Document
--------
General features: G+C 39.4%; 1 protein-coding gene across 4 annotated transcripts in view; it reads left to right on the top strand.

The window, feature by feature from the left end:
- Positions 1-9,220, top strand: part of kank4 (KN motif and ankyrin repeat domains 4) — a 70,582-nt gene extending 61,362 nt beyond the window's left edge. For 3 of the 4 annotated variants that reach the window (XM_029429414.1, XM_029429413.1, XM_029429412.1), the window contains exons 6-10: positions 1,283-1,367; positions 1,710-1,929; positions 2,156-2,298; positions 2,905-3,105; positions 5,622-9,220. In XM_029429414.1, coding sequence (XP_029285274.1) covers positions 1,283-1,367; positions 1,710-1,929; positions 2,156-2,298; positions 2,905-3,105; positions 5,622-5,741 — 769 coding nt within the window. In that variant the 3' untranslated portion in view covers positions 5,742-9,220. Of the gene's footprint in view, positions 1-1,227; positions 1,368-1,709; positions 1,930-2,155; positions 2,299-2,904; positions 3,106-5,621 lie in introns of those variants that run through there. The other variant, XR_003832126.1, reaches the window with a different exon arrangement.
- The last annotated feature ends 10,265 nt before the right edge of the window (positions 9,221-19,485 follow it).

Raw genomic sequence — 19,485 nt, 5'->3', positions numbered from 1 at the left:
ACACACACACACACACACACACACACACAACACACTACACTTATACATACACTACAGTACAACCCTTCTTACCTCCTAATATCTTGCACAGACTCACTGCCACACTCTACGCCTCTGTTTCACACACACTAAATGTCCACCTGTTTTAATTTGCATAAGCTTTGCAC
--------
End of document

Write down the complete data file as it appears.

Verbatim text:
General features: G+C 39.4%; 1 protein-coding gene across 4 annotated transcripts in view; it reads left to right on the top strand.

The window, feature by feature from the left end:
- Positions 1-9,220, top strand: part of kank4 (KN motif and ankyrin repeat domains 4) — a 70,582-nt gene extending 61,362 nt beyond the window's left edge. For 3 of the 4 annotated variants that reach the window (XM_029429414.1, XM_029429413.1, XM_029429412.1), the window contains exons 6-10: positions 1,283-1,367; positions 1,710-1,929; positions 2,156-2,298; positions 2,905-3,105; positions 5,622-9,220. In XM_029429414.1, coding sequence (XP_029285274.1) covers positions 1,283-1,367; positions 1,710-1,929; positions 2,156-2,298; positions 2,905-3,105; positions 5,622-5,741 — 769 coding nt within the window. In that variant the 3' untranslated portion in view covers positions 5,742-9,220. Of the gene's footprint in view, positions 1-1,227; positions 1,368-1,709; positions 1,930-2,155; positions 2,299-2,904; positions 3,106-5,621 lie in introns of those variants that run through there. The other variant, XR_003832126.1, reaches the window with a different exon arrangement.
- The last annotated feature ends 10,265 nt before the right edge of the window (positions 9,221-19,485 follow it).

Raw genomic sequence — 19,485 nt, 5'->3', positions numbered from 1 at the left:
ACACACACACACACACACACACACACACAACACACTACACTTATACATACACTACAGTACAACCCTTCTTACCTCCTAATATCTTGCACAGACTCACTGCCACACTCTACGCCTCTGTTTCACACACACTAAATGTCCACCTGTTTTAATTTGCATAAGCTTTGCAC